Wednesday, July 20, 2016

The Lazy Mom's Guide to Traveling with Kids

by Allyson Haas
traveling with toddlers
World traveler, right here.
If you've read this blog before you know two things:

2. Having no family within a 2000 mile radius makes that nightmare a reality at least four times a year if you want said toddler to recognize their kin.  

What I've finally figured out, now that I'm almost four years into this whole parenting thing, is that you can use the latter fact to make the former less of an arduous task. 

Ladies (and possibly one gent) I present to you The Lazy Mom's Guide to Traveling:

Step 1. Tell your family that you plan to brave being stuck in a flying tin can for more than five hours in order to see them. 

Step 2. Let them do the rest.

I realize at first blush this may seem like a rather bitchy and presumptuous way to make a trip take form, but here is why it's not: if your family is more than 2000 miles away, they escape from any last minute calls to babysit, run to the store, pick someone up from school, help with the laundry, feed children, or do anything else that might require a reorganization of their day/week/life.  Essentially, they get to enjoy the cuteness of your little (via Facetime) and they get to hang up when the whining starts, leaving you to deal with the fall out.  So, since you don't call in the small favors on the daily, this allows you to call in a big one a couple of times a year, guilt free. 

To make this as easy as possible on yourself (and on the hosting family member), I send a list:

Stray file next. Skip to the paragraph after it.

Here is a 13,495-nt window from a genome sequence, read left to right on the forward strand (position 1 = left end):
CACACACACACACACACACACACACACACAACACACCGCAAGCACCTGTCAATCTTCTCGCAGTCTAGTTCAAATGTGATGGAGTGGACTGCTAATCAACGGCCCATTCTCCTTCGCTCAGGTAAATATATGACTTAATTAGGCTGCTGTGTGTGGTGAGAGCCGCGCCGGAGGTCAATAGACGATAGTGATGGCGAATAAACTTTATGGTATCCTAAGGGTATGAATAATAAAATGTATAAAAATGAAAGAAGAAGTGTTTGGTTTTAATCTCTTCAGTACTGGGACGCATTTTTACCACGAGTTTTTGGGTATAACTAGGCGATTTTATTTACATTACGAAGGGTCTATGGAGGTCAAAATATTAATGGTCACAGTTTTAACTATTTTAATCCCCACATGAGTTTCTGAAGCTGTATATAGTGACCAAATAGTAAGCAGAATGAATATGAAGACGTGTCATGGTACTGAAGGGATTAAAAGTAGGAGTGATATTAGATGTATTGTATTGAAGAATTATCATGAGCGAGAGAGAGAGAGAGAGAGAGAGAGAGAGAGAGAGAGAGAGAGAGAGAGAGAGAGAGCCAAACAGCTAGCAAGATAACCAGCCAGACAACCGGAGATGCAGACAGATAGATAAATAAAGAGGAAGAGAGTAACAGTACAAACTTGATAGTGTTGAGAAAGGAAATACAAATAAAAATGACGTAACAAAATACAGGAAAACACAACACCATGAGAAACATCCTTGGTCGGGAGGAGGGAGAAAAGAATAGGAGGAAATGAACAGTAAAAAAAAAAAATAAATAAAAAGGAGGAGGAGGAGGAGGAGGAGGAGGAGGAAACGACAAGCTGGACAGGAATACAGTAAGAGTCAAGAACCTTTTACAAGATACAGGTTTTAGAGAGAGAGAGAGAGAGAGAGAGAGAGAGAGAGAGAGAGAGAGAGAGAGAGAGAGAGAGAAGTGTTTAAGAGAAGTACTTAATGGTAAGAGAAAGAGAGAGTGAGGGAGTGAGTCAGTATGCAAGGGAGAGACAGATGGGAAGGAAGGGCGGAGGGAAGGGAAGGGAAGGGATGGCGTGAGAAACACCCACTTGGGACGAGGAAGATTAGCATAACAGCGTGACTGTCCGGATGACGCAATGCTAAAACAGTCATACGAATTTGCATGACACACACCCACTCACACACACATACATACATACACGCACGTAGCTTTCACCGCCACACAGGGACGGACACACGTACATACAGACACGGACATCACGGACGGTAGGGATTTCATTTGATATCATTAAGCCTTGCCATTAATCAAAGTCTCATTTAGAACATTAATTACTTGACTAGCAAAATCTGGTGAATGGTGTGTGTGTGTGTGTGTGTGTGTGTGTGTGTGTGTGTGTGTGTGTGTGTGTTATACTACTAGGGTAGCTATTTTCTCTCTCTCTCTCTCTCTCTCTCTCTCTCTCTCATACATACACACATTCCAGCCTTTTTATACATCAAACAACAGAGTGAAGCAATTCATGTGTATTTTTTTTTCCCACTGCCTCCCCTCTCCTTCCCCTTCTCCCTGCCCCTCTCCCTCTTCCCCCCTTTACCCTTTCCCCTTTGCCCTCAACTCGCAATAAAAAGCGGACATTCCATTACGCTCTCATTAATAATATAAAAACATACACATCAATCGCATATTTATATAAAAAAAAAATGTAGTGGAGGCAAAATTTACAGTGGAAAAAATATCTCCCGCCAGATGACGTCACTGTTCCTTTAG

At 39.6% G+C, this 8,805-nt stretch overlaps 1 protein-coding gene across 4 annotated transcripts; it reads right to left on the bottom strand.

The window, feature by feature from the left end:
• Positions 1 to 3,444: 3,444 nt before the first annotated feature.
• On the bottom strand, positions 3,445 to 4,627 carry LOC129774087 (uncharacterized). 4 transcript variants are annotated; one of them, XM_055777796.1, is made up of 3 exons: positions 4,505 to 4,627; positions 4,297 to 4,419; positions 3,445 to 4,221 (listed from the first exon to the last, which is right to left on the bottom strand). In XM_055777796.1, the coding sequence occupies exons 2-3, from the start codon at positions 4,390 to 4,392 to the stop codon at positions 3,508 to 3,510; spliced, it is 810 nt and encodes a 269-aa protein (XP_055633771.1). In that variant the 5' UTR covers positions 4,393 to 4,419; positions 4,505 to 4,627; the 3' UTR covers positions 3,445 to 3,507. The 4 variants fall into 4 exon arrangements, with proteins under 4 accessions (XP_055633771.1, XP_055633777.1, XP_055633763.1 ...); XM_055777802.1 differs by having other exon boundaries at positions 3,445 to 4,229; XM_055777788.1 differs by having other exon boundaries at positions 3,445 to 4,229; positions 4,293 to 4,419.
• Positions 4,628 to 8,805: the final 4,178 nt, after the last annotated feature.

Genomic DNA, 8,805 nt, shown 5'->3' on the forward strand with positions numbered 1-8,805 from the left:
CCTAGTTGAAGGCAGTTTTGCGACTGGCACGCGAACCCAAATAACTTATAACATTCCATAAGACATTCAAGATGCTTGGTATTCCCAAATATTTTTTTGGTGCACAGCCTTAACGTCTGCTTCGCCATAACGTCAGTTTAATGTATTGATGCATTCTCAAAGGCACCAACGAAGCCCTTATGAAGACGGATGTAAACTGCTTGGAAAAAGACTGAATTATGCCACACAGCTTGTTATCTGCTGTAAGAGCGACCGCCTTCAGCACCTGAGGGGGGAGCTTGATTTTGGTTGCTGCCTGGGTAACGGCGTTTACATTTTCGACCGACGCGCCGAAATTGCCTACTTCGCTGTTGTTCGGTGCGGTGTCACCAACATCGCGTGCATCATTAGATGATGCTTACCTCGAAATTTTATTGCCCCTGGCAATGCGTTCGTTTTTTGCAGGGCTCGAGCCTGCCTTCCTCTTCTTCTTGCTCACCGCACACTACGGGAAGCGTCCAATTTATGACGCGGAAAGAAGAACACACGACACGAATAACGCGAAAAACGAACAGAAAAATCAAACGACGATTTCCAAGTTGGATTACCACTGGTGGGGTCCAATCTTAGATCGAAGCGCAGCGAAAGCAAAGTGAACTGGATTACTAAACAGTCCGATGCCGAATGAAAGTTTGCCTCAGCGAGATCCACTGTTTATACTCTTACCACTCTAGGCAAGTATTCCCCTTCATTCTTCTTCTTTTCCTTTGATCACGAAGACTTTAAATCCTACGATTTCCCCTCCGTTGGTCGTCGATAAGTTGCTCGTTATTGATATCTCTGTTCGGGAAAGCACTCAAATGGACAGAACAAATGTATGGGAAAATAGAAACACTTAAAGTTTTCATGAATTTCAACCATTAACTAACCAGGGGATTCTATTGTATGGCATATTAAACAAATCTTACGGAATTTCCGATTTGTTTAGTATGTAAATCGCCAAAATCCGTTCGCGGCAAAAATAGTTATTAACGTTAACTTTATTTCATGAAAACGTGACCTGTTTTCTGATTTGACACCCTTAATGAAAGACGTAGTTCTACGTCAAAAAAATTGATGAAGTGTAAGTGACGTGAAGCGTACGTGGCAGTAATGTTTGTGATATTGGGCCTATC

• What needs to be installed (a car seat)
  • Where that can be done (the local fire station or CHP usually help out here)
  • What your little one might actually eat (basically any food that's white)
Then simply pack your bags, toss in your trusty CARES restraint system and pretend like you're once again footloose and child free.  Granted, you'll still have to entertain your child, which means you won't have uninterrupted reading or movie viewing time, but beggars can't be choosers.  It actually makes traveling (somewhat) enjoyable again and you feel as if you've taken a break from your usual routine. 

I did this for our last minute spring break jaunt to see the in-laws, wherein I braved the not-so-friendly skies alone with my kiddo.  Without a stroller to push, a giant bag to lug, or toys to carry, the trip was a dream. C and I watched airplanes take off, we talked about the geography of the United States, and we laughed. I genuinely enjoyed my son's company, which almost made me think we didn't need the vacation in the first place.  Of course, only a fool would turn down free grandparent childcare and the chance to take a yoga class with actual adults.  

Happy travels!

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